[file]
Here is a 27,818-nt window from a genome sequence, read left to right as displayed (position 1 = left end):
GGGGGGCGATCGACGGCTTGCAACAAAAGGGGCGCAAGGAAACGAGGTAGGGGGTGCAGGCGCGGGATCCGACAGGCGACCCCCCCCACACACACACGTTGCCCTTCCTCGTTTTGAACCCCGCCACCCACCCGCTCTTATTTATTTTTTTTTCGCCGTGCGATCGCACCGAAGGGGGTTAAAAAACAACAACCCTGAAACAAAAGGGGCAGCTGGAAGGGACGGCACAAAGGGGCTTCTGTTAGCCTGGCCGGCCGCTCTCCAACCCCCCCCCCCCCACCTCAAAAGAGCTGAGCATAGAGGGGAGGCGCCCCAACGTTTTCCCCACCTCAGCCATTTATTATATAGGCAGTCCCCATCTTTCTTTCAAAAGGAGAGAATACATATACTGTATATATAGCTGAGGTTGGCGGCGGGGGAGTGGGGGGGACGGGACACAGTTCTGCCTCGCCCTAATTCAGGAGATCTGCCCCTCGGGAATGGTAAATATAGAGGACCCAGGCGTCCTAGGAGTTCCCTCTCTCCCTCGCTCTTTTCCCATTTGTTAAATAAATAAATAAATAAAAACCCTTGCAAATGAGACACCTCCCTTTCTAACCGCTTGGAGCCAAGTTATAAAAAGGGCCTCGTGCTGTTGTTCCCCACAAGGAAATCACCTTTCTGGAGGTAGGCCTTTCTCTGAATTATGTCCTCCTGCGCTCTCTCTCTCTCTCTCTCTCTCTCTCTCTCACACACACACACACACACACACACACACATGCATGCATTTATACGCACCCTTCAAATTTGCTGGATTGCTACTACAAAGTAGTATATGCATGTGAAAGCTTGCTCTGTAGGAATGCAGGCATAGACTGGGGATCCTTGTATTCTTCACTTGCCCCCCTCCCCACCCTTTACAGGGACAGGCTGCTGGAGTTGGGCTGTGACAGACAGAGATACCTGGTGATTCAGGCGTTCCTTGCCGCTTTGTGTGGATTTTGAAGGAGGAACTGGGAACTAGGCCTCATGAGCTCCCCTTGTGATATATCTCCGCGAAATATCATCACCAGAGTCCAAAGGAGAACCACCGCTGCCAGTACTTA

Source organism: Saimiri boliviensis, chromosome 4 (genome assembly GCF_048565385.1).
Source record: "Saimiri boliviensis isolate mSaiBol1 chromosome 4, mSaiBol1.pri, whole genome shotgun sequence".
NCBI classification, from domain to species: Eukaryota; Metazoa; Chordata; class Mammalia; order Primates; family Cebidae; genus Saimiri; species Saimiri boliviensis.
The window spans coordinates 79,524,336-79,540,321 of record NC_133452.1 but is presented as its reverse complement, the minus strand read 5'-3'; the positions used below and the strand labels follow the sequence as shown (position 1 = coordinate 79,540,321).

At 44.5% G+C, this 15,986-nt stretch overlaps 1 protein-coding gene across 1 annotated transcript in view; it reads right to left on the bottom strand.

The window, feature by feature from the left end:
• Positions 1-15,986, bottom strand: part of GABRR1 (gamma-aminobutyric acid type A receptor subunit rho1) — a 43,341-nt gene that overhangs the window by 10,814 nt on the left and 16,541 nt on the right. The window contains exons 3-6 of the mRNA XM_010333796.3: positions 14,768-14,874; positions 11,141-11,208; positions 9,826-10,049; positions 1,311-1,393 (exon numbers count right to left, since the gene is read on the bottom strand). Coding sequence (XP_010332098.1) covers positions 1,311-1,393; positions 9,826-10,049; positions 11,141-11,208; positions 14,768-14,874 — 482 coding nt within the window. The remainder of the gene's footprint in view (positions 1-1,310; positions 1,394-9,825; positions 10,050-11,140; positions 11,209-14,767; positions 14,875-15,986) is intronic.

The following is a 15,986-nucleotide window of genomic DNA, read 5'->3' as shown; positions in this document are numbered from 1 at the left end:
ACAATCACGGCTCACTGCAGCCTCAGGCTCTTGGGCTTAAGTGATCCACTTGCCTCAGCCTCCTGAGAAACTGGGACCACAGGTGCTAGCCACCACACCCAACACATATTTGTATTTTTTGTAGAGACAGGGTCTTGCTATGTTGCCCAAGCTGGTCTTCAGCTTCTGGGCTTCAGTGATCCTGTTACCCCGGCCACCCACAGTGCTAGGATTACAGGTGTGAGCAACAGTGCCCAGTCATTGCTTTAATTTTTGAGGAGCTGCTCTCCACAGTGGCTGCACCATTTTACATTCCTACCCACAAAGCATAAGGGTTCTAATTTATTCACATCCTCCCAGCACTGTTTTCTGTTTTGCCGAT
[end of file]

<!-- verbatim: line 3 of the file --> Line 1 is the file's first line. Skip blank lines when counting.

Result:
Source organism: Saimiri boliviensis, chromosome 4 (genome assembly GCF_048565385.1).